But, I will say that, in the great majority of cases, people achieve better sound quality when they invest some time in learning how to use Audyssey. Better set-up procedures, improved calibrations, and the helpful use of settings post-calibration, can take some effort. And, only you can decide whether that effort would be worthwhile.

Some people may genuinely benefit from a cursory calibration effort, but for most of us the sophisticated application of Audyssey is a bit of a process. The length of the Part I thread is an indication of that. Again, for most of us who invest the time, the improvement in SQ is worth the investment. But, that is very much a personal choice, with no absolute guarantee as to the results.

Regards,
Mike
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* The Guide linked above is a comprehensive guide to Audio & HT systems, including:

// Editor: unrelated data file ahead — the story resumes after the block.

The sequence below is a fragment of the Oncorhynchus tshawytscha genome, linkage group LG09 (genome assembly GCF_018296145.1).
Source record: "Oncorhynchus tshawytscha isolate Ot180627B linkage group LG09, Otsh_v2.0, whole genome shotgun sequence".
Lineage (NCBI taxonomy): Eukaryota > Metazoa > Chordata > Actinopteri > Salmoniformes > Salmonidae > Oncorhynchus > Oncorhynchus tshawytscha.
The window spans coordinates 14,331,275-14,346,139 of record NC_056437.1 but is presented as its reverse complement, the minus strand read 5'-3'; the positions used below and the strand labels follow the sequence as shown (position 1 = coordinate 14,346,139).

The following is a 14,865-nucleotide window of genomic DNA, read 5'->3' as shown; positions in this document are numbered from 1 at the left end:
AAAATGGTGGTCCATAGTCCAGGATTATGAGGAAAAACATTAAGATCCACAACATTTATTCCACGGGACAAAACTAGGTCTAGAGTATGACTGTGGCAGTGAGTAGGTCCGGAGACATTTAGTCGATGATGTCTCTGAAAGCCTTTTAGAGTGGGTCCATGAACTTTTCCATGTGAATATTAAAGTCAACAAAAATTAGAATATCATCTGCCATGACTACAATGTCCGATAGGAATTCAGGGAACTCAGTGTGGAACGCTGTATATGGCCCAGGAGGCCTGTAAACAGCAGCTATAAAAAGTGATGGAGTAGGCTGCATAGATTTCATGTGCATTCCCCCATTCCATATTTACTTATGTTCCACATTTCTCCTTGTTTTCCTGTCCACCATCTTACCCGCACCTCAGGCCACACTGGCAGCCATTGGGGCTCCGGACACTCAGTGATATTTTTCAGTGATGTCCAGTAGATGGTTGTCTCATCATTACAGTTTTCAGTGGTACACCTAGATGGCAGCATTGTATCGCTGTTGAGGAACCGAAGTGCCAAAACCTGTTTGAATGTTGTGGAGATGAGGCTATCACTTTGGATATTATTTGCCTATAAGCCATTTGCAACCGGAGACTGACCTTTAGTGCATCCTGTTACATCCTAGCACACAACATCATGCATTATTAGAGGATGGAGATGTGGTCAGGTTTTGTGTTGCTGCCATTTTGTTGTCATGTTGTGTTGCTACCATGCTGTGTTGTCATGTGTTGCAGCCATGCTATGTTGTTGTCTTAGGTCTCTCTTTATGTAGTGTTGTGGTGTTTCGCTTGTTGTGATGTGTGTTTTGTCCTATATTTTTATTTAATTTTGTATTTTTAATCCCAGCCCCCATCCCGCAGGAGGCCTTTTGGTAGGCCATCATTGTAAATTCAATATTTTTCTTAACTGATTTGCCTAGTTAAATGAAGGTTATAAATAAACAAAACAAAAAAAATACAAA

Speaker placements & Room treatments; HT calibration & Room EQ; Room gain; Bass
Preferences; Subwoofer Buyer's Guide: Sealed/ported; ID subs; Subwoofer placement.
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post #1991 of 6963 Old 01-06-2017, 05:07 PM
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Originally Posted by MasterAudio View Post
I had just picked up the Denon AVR-X3300W the other day. To summarize quickly, I'm in a very small oddly shaped room, but have always seem to get what I like out of my receivers as far as sound goes. I also understand that the saying "whatever sounds best to you" is usually the way to go, but that didn't mean I wasn't going to give Audyssey a shot.